LL4H4      Half Unit
International Financial Law

This information is for the 2023/24 session.

Teacher responsible

Dr Philipp Paech


This course is available on the LLM (extended part-time), LLM (full-time) and University of Pennsylvania Law School LLM Visiting Students. This course is available with permission as an outside option to students on other programmes where regulations permit.


This course has a limited number of places and demand is typically high. This may mean that you’re not able to get a place on this course.

Course content

The law of the traditional financial market sectors of insurance, commercial banking, derivatives, capital markets and asset management are converging in practice, but their academic analysis is still largely sector-based. The main goal of this course is to offer a cross-sectoral, functional understanding of the commercial, property and insolvency law of finance, permitting students to grasp the big picture and apply acquired understanding to very diverse legal constellations in finance. The course also highlights certain anomalies in differing legal treatment of the respective sectors or certain types of transactions that induce regulatory arbitrage, Further, students will acquire the ability to identify and put into context key trends in finance.

The course provides an overview of the substantive law aspects (UK, EU and international) of international financial and business transactions. The focus is mainly on broad principles and policy issues rather than a detailed examination of statute, case law and drafting. However, where appropriate, legal concepts and market practice will be explained by reference to case law and other legal sources. The course is designed to be as topical as possible, and the content may change in the light of developments. While the precise topics covered will vary from year to year they typically will include the following:

- Introduction:

Logic and players of the financial market

Overview of types of financial transactions

Reasoning and sources of financial law and regulation

The different types of risk and the role of financial law

European and global legal and regulatory architecture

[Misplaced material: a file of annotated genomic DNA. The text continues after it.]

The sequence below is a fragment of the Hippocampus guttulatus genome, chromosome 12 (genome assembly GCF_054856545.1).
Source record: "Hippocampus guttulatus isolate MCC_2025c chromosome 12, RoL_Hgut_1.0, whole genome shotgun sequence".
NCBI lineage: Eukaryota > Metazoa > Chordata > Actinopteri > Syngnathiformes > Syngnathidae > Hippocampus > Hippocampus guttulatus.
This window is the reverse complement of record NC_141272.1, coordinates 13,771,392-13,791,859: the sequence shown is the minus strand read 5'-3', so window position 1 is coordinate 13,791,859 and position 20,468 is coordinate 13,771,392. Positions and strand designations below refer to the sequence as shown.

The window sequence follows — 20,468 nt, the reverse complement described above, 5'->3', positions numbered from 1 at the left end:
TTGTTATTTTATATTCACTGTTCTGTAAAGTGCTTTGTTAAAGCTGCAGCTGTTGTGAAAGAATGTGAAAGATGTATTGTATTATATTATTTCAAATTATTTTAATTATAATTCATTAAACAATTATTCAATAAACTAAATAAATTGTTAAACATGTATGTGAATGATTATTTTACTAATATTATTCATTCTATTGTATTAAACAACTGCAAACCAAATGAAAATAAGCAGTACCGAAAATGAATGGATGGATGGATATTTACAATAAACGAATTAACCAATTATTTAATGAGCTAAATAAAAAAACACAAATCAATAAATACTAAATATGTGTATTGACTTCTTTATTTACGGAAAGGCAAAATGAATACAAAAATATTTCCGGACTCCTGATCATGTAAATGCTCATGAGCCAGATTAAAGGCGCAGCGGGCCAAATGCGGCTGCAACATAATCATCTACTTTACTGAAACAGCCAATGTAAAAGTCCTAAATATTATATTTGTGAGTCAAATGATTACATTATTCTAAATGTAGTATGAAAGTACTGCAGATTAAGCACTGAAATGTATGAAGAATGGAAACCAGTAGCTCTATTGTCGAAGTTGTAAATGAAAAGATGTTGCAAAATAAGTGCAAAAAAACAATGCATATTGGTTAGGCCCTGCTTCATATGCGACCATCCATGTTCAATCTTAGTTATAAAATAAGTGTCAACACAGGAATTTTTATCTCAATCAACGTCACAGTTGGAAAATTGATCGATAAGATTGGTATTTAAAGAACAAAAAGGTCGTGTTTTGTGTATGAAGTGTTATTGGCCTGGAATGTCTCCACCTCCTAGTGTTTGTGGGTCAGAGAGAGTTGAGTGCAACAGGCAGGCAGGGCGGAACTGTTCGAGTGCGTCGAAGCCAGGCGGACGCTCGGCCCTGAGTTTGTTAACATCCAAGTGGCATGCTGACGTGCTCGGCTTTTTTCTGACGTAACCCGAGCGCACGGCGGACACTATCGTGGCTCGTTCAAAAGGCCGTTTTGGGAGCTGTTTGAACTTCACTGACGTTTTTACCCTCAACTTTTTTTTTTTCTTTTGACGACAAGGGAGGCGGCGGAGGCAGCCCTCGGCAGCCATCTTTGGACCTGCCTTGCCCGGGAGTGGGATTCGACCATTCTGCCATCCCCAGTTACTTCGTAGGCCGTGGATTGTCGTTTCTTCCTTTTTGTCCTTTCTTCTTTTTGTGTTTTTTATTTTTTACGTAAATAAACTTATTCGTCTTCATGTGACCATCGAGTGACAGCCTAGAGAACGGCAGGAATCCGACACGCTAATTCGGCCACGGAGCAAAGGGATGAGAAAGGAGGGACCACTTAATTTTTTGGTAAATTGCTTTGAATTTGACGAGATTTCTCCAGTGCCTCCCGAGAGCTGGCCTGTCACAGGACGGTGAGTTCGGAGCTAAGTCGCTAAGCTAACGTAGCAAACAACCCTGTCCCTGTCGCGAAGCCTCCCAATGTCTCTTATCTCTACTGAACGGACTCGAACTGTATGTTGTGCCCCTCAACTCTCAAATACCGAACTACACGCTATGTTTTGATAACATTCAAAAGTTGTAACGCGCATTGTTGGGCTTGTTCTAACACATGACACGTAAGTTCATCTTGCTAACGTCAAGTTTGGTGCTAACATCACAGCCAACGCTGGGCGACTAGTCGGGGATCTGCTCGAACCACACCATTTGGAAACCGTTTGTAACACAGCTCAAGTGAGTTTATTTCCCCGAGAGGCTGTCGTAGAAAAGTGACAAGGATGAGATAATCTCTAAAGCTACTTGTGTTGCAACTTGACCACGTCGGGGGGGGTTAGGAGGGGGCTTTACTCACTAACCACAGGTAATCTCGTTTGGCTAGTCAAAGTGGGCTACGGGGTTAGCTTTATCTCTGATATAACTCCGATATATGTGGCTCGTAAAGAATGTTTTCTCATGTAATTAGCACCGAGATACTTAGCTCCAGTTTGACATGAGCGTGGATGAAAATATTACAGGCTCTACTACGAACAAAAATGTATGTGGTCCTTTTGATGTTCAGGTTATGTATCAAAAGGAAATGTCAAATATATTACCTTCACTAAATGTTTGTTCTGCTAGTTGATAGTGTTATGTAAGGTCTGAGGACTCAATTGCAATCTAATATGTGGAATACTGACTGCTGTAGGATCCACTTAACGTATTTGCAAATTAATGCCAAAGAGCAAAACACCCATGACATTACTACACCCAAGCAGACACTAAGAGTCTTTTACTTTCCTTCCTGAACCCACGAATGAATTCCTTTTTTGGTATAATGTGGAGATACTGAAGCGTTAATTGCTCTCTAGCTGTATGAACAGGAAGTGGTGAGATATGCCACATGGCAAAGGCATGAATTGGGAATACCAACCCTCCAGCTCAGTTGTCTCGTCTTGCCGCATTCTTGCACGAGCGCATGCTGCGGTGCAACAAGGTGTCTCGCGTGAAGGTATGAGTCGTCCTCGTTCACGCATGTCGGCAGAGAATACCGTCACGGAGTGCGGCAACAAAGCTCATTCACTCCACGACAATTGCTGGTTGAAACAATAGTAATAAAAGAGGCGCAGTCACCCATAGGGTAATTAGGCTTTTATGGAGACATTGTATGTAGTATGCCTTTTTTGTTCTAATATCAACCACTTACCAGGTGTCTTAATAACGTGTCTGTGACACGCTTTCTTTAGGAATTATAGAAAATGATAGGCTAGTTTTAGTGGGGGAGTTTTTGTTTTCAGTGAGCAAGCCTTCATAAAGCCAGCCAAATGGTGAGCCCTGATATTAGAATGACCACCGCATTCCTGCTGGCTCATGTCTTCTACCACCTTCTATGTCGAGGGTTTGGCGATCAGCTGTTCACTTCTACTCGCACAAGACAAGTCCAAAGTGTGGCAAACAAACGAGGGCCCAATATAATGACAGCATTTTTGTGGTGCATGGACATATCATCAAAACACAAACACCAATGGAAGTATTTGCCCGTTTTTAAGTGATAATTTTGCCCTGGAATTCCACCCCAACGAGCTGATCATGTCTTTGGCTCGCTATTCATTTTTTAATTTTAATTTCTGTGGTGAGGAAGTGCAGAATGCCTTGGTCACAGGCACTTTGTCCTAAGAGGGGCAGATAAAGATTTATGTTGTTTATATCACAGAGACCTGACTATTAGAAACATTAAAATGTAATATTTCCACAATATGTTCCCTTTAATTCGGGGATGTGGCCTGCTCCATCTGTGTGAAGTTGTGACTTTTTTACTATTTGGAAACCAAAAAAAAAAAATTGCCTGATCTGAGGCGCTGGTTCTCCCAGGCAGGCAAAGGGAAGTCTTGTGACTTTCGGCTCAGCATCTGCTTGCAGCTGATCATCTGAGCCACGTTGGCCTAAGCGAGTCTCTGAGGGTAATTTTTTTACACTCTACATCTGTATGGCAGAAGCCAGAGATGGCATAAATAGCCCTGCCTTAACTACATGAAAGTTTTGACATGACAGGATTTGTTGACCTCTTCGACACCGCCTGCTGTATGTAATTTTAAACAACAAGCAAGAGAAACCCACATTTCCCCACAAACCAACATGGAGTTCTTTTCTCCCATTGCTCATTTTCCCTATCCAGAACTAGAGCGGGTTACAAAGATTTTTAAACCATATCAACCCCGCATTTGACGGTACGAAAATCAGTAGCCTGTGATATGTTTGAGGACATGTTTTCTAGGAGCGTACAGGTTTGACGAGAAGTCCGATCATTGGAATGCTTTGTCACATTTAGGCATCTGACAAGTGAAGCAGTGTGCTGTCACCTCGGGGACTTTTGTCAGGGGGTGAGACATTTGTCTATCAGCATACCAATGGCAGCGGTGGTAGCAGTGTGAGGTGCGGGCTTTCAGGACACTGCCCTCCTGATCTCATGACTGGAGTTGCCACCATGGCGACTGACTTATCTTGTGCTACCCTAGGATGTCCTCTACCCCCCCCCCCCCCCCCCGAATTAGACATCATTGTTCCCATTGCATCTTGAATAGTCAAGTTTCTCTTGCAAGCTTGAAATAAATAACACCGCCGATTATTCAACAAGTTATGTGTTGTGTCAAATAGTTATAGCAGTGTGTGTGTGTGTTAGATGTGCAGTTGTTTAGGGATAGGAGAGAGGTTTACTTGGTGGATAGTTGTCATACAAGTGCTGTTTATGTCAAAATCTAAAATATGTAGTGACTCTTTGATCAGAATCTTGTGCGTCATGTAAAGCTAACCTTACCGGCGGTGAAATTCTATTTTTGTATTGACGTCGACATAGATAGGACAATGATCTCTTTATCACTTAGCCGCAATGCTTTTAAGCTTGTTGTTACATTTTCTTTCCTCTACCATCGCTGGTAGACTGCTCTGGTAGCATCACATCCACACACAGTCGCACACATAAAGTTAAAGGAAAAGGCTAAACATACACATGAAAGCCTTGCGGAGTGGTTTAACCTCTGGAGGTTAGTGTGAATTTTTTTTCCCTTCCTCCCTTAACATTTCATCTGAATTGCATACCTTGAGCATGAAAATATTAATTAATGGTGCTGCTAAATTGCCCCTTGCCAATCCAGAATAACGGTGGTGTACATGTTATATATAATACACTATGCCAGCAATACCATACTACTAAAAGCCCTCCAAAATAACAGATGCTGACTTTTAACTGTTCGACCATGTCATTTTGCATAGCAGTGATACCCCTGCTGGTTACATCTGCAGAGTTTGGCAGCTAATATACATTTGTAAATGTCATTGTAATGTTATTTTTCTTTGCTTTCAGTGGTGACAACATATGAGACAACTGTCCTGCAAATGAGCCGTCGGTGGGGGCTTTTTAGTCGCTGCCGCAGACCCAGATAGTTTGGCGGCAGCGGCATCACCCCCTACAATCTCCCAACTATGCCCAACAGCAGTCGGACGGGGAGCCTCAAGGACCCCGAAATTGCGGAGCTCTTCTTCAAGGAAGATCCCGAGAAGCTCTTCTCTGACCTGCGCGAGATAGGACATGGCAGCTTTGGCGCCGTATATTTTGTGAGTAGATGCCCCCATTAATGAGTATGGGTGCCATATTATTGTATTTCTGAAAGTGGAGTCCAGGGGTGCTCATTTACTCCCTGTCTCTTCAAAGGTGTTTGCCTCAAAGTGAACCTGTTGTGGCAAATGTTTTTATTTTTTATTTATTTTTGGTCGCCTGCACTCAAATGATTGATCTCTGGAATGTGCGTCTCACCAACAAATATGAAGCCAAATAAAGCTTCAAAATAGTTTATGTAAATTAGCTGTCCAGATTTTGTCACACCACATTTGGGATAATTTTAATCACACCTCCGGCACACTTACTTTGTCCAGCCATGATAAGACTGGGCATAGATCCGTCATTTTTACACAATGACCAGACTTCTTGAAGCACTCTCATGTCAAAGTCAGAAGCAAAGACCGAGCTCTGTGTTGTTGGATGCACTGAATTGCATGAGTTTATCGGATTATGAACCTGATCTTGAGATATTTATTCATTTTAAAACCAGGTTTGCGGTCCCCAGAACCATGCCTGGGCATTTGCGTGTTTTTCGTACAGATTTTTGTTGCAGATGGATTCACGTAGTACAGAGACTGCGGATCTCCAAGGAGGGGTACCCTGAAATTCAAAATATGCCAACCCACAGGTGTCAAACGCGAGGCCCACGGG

- Raising capital:

Taking risk through funded positions

The nature of banks, deposit taking, loans, syndicated loans

Issuance of debt securities, eurobonds and equity

Investment funds

Cross-comparison of funded positions, common patterns and differences


- Mitigating risk:

Simple financial positions (guarantee, insurance, derivatives and credit default swaps)

Close out netting, clearing

Financial collateral


- Insolvency policy:

Preferential treatment of financial firms


- Cross-jurisdictional analysis:

Private international law analysis in financial law

International bank insolvencies


- Specific constellations:

Intermediated securities and cross-border collateral


Crypto assets, blockchain and other FinTech-related issues


This course will have two hours of teaching content each week in Autumn Term. There will be a Reading Week in Week 6 of Autumn Term.

Formative coursework

Students will be asked to submit a 2,000 word essay during Michaelmas Term. A voluntary mock exam is also offered.

Indicative reading

A detailed reading list will be made available on Moodle prior to teaching.

Recommended general reading: (a) Joanna Benjamin, Financial Law, Oxford University Press, 2007; (b) Colin Bamford, Principles of International Financial Law, Oxford University Press, 2011; (c) Philip Wood, Law and Practice of International Finance (University Edition) 2007, Sweet&Maxwell; (d) S. Valdez, Ph. Molyneux, An Introduction to Global Financial Markets, 6th ed., Palgrave-McMillan, 2010 (this last one is not a legal work but ideal for understanding market practice).


Exam (100%, duration: 2 hours, reading time: 15 minutes) in the spring exam period.

Key facts

Department: Law School

Total students 2022/23: 84

Average class size 2022/23: 14

Controlled access 2022/23: Yes

Lecture capture used 2022/23: Yes (MT)

Value: Half Unit

Guidelines for interpreting course guide information

Course selection videos

Some departments have produced short videos to introduce their courses. Please refer to the course selection videos index page for further information.

Personal development skills

  • Communication
  • Specialist skills